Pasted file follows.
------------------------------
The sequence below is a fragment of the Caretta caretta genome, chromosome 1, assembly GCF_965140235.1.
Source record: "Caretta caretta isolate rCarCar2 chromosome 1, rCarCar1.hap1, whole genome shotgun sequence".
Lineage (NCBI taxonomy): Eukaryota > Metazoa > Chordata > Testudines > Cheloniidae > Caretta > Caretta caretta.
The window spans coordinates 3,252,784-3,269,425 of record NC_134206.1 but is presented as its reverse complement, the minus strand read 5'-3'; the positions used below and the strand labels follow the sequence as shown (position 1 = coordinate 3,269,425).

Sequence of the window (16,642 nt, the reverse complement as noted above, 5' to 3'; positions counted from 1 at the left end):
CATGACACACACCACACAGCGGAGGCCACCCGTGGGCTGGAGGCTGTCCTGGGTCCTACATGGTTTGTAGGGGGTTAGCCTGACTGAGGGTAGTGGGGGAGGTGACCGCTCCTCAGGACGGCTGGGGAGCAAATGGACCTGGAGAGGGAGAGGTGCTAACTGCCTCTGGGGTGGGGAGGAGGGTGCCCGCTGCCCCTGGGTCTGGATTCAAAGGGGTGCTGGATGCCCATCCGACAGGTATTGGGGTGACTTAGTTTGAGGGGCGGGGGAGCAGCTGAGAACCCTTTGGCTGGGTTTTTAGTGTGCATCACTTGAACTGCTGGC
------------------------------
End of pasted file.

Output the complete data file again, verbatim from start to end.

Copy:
The sequence below is a fragment of the Caretta caretta genome, chromosome 1, assembly GCF_965140235.1.
Source record: "Caretta caretta isolate rCarCar2 chromosome 1, rCarCar1.hap1, whole genome shotgun sequence".
Lineage (NCBI taxonomy): Eukaryota > Metazoa > Chordata > Testudines > Cheloniidae > Caretta > Caretta caretta.
The window spans coordinates 3,252,784-3,269,425 of record NC_134206.1 but is presented as its reverse complement, the minus strand read 5'-3'; the positions used below and the strand labels follow the sequence as shown (position 1 = coordinate 3,269,425).

Sequence of the window (16,642 nt, the reverse complement as noted above, 5' to 3'; positions counted from 1 at the left end):
CATGACACACACCACACAGCGGAGGCCACCCGTGGGCTGGAGGCTGTCCTGGGTCCTACATGGTTTGTAGGGGGTTAGCCTGACTGAGGGTAGTGGGGGAGGTGACCGCTCCTCAGGACGGCTGGGGAGCAAATGGACCTGGAGAGGGAGAGGTGCTAACTGCCTCTGGGGTGGGGAGGAGGGTGCCCGCTGCCCCTGGGTCTGGATTCAAAGGGGTGCTGGATGCCCATCCGACAGGTATTGGGGTGACTTAGTTTGAGGGGCGGGGGAGCAGCTGAGAACCCTTTGGCTGGGTTTTTAGTGTGCATCACTTGAACTGCTGGC